Blackpool Council receive Pleasure Beach hotel planning application
Posted On 6th January 2018
Plans for Blackpool Pleasure Beach’s new £12m 120-bedroom hotel and conference centre have been submitted to Blackpool Council.
The 35 document application shows that the new hotel will consist mainly of grey stonework and metal cladding, with a brown stone trim on the upper levels of the accommodation.
69 car parking spaces are to be included in the development, featuring 8 disabled bays and will be accessible from the former south entrance to Blackpool Pleasure Beach on Clifton Drive. A delivery bay is to be provided to the rear of the hotel.
The detailed documents show the five-storey building will occupy the current land on which The Star pub resides on, with the nearby Coaster’s Diner also facing redevelopment to accommodate a pool and restaurant for the hotel.
In the Design & Access statement by Cheshire based architects Allison Pike, it is revealed that much of the design inspiration comes from the history and heritage of the park, as well as Blackpool itself: “When considering the design of the new building it was clear that the history and heritage of the Pleasure Beach and Blackpool should be referenced but in a contemporary way to provide a modern and attractive facility to suit the needs and expectations of the current visitors to Blackpool.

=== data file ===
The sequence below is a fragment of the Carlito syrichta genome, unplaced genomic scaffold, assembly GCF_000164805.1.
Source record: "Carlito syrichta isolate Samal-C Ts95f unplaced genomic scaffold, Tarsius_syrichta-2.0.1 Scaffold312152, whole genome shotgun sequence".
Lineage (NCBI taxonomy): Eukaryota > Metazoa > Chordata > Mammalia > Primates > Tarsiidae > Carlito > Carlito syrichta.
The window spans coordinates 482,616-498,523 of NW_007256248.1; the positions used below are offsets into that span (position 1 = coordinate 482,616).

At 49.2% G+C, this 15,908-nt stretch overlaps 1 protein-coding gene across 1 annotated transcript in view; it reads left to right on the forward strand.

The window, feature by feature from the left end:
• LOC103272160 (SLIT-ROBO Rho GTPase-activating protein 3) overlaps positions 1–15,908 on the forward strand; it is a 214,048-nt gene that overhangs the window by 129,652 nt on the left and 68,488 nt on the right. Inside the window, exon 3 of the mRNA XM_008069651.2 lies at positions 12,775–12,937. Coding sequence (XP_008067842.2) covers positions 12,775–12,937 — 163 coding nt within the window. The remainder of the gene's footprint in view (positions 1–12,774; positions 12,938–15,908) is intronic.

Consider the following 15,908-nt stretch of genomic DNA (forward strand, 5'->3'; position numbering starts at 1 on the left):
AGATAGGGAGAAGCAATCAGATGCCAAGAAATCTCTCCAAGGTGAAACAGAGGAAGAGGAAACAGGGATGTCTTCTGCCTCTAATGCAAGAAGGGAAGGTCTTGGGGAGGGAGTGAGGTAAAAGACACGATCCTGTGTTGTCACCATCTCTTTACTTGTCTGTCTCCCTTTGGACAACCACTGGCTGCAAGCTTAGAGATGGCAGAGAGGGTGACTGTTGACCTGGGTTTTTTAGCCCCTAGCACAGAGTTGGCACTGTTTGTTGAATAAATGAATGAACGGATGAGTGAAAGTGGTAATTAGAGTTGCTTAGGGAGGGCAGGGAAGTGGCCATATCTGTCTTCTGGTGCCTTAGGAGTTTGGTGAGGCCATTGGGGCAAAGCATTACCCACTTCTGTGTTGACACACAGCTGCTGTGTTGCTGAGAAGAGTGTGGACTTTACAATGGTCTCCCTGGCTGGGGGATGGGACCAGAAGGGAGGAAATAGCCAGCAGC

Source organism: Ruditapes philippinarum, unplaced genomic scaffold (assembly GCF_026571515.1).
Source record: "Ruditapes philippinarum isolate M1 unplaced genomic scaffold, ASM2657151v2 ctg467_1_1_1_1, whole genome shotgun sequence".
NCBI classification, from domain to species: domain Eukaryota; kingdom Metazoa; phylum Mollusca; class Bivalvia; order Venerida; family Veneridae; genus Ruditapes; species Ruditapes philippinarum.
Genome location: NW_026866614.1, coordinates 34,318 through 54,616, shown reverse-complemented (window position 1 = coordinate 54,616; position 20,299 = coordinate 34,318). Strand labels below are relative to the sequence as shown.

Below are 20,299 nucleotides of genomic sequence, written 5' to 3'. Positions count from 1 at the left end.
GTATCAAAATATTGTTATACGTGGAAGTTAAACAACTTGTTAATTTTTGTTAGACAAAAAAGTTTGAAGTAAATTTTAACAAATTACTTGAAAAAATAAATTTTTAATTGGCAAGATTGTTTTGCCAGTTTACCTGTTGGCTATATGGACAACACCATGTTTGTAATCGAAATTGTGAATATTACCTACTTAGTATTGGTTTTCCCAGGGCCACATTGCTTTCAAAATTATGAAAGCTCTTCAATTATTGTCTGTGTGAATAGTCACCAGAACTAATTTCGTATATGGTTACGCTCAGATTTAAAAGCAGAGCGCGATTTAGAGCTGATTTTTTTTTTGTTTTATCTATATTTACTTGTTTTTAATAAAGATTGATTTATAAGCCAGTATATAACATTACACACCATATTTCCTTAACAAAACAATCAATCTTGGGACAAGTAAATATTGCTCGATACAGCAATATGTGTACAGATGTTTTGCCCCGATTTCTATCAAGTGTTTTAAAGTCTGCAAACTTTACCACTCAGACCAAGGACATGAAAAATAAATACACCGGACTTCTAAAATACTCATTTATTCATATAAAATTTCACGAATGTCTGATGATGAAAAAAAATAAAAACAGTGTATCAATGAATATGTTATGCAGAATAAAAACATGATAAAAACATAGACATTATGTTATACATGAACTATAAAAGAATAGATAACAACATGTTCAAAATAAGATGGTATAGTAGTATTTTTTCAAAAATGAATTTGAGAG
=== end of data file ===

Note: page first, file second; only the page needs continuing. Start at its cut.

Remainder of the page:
“The design aesthetic process combines modern examples of American coastal architecture with a contemporary take on Victorian architectural style.
The application for the hotel also makes reference to the local crime rate, and how mitigation needs to be taken into consideration during the construction. Rachel Hines, Designing Out Crime Officer of Lancashire Constabulary, commented: “The crime figures indicate that the hotel must have adequate security measures to reduce the opportunity for crimes such as burglary, criminal damage and assault.
“The Lancashire Constabulary Licensing Team for Blackpool should be consulted in respect of the operating procedures for the restaurant and bar as these will be open and accessible to the public with the entrance being off the sea front elevation of the building.
“Alcohol will be served in the building. Incidents of violence and disorder often break out without warning when people gather whilst or after consuming alcohol. CCTV is an important security measure to prevent and detect crime in these circumstances. Bar areas within hotels are often targeted for burglary when they have been locked up and are not staffed, so it is advised that these areas are covered by CCTV and additional security (locks, shutters).”
The hotel, which joins the current Big Blue Hotel, is expected to create 70 jobs, including 30 full-time and 40 seasonal positions.